I would like to comment upon the short speech made by the hon. Member for Moseley (Sir P. Hannon). I am sure he will agree with me that if grievances exist in any of our Colonies, as elsewhere, he would not be in favour of glossing over those grievances. But grievances and injustices must be attended to, for if they are not, trouble naturally follows as a consequence. I want from that point of view to ask for the attention of the Under-Secretary of State on the attitude of the Colonial Office towards the development of self-government, particularly in connection with some of our West Indian Colonies. The House will recall that over the last two years or so reference has been made from time to time in these Debates to the fact that the Colonial Office has been making proposals to some of our West Indian Colonies with regard to new constitutions. Jamaica, Trinidad and British Guiana are cases in point. If we as the Imperial Parliament are to assess properly what is behind these proposals which for the last two years have been put up by the Government through the Colonial Office with regard to the constitution of self-government in the West Indies, we have to have in mind the background from which these proposals have come. I am confining myself entirely to the policy of the Government in respect of the development of self-government, not in all but in some of the important West Indian Colonies.
The facts are very well known. During the three or four years preceding the out-break of war we had in our West Indian Colonies a regular series, year after year, of disturbances, discontent, strikes, riots and killings—some were killed and many hundreds were arrested arising out of unsatisfactory labour, social and political conditions. As a consequence of these riots and disturbances the Government, in 1938, appointed a Royal Commission to go out to the West Indies to make a full inquiry. The Commission spent six months in the West Indies, from October or November, 1938, to about April, 1939, and they issued a kind of summary. Their report has not been published, but we had a summary of their recommendations and points of view. What has emerged? We have had brought home to us the fact that these important Colonies in the West Indies, such as Jamaica, Barbados and, to a lesser degree, Trinidad—and there are more than a score of them—have been under our administration for from 250 to 300 years. Barbados goes back to 300 years of continuous British administration, and Jamaica has been in our possession since 1655, and yet none of these Colonies today, after 300 years of British administration and assimilation through our Colonial administration, has attained to the right of self-government. There is no Colony in the West Indies to-day which has the right to appoint its own Governor or the right of responsible government. In every case they are conditioned by the Governor and his nominated executive councils.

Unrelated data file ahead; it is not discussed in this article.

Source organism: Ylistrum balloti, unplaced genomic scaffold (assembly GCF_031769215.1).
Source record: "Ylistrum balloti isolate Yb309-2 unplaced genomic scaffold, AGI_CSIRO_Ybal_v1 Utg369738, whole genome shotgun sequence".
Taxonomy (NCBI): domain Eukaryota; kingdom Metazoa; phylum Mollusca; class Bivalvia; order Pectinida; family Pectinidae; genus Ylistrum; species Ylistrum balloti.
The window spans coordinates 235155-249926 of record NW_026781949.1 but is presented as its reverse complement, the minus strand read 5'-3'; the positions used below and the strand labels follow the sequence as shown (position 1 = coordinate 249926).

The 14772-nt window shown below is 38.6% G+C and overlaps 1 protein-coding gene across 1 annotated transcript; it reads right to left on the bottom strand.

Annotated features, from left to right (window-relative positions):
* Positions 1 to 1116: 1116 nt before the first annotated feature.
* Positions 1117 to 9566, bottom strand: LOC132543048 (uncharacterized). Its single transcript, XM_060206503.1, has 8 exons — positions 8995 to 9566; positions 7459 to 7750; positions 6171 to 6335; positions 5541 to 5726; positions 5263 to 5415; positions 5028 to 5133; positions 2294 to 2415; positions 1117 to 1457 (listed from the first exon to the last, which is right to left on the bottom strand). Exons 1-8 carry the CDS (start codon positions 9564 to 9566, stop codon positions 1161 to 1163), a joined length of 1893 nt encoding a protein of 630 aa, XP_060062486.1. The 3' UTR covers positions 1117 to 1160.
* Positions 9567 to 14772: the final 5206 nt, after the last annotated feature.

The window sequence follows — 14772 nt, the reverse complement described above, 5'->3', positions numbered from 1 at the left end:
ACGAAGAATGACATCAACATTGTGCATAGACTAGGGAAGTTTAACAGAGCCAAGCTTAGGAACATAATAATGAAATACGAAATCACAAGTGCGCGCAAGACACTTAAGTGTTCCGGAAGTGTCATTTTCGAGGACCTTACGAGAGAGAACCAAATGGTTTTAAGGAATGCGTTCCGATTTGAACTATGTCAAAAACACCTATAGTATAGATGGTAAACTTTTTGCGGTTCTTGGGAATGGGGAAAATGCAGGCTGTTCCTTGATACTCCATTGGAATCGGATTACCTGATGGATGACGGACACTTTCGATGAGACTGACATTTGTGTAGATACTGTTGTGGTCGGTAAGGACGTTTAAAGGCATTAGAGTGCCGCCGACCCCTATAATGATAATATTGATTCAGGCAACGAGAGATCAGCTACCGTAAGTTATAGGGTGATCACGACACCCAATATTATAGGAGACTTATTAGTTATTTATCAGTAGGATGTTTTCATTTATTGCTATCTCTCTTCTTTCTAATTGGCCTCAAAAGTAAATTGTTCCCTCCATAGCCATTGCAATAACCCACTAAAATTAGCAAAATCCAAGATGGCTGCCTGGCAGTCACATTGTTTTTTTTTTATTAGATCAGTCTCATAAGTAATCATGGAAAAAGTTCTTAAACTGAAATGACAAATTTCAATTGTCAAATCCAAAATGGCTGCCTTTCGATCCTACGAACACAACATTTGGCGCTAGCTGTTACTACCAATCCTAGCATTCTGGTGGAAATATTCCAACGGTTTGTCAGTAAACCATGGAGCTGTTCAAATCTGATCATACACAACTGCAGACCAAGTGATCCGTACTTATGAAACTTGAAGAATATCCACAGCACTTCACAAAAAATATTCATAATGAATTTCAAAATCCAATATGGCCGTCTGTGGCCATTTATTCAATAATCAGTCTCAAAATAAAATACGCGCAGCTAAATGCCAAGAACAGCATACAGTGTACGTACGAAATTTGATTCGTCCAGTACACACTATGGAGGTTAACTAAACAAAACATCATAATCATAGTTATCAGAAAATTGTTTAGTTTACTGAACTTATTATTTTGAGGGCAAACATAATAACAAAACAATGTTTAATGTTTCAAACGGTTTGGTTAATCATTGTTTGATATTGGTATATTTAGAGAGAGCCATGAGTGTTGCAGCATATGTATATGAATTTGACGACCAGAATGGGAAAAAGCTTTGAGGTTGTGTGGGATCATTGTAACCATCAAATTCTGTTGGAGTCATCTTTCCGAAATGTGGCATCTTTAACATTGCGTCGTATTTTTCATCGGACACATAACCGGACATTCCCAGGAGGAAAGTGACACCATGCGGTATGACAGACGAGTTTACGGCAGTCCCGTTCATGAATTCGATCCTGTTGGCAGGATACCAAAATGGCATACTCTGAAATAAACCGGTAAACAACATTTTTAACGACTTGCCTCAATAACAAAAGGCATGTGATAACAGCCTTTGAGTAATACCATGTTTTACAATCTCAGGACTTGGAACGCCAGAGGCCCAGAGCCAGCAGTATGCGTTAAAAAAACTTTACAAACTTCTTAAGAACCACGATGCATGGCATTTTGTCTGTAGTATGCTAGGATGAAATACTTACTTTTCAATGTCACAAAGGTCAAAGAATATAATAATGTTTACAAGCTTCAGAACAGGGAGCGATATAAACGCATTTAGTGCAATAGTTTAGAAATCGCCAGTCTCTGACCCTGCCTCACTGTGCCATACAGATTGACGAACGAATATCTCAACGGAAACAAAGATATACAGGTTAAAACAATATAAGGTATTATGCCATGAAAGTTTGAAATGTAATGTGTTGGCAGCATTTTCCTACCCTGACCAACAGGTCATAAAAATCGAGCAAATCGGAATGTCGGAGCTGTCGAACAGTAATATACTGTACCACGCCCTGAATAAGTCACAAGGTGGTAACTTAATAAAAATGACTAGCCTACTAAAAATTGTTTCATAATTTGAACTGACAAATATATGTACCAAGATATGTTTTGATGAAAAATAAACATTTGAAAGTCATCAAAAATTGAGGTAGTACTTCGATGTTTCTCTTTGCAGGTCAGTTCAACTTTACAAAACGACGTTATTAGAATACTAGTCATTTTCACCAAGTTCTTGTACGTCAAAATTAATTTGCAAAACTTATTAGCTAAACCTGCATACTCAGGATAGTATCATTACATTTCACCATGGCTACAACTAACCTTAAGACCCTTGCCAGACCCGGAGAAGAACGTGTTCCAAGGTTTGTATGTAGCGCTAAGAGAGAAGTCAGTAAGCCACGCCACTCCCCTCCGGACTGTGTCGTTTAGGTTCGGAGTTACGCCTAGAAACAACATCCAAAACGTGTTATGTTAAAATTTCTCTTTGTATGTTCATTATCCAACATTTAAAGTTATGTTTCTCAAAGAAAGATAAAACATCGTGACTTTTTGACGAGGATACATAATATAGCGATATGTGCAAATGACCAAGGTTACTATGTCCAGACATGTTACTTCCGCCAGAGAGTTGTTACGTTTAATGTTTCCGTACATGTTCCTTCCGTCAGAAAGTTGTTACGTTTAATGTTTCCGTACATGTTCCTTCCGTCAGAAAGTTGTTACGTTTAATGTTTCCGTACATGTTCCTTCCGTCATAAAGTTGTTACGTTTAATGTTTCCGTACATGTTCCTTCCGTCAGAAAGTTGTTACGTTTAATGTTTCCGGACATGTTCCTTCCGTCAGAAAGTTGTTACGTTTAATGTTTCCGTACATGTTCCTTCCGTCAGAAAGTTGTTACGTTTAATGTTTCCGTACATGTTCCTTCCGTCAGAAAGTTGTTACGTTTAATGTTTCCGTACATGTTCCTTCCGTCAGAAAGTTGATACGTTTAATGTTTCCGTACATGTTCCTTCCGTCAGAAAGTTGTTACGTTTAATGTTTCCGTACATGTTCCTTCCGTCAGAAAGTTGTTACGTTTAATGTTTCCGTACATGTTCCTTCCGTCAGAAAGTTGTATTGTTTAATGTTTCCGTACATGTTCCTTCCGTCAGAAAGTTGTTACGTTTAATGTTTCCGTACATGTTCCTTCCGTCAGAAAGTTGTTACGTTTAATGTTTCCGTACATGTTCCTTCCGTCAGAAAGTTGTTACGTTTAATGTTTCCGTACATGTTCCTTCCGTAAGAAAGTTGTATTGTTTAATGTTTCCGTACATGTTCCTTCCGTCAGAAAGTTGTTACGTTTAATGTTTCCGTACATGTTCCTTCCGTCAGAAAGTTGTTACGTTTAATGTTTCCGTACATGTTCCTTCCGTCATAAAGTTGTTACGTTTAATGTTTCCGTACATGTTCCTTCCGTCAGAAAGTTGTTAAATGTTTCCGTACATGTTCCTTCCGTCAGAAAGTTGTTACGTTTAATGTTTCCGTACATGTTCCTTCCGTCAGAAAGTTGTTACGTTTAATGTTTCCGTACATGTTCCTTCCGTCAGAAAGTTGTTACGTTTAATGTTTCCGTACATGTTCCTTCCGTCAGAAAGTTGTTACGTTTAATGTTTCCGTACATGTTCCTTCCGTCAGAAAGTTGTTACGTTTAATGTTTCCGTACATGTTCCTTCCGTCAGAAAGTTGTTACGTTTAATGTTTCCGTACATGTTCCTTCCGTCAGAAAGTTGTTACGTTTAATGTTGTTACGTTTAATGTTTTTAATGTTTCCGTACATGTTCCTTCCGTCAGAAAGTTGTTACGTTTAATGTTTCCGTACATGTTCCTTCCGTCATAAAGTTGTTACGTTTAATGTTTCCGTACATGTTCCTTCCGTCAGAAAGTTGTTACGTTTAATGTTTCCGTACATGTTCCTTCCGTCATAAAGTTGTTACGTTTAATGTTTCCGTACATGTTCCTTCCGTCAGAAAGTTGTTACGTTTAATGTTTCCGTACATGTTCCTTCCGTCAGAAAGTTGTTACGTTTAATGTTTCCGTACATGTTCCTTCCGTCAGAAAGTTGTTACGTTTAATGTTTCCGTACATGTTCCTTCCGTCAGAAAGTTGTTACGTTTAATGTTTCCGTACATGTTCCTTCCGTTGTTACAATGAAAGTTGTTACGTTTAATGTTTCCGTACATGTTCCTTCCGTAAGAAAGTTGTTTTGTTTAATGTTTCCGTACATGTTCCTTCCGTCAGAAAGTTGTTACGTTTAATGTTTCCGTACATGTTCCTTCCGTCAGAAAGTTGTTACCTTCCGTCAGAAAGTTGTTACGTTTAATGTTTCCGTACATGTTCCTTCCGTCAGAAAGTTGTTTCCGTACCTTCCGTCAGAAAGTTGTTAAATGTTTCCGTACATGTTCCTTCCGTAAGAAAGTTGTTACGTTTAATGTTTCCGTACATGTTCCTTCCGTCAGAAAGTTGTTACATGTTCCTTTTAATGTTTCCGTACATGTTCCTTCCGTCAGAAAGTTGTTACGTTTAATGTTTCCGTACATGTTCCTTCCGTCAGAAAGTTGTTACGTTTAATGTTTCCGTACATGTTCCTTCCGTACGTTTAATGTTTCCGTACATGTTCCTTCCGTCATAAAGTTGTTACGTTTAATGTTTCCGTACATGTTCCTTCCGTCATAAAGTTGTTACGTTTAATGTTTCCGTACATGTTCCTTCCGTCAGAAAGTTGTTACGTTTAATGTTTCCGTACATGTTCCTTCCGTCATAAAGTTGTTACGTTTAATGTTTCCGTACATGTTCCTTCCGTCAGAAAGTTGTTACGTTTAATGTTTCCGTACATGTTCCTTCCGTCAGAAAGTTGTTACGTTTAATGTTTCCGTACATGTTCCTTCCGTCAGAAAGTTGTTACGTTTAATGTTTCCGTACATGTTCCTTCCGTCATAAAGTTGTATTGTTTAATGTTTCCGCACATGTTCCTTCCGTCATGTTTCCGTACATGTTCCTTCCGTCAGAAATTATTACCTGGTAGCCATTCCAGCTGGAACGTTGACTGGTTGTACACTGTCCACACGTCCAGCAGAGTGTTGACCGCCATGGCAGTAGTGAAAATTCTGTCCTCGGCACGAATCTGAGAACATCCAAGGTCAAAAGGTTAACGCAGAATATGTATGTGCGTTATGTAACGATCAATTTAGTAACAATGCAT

I am not saying that the absence of that self-government explains the disturbances and the discontent out of which the sending of the Royal Commission arose in 1939. Just as it occurred in our own country a hundred years ago, so in the West Indies, after such a long period of British connection and association, there has been developing a certain political and industrial consciousness among the people. In recent years there have been contacts with America. There has been over a long period of years a regular flow of British West Indians to America, backwards and forwards, imbibing the atmosphere of the United States and so on. They brought that back to the West Indian Islands, and they expressed it in labour organisations and trade unions.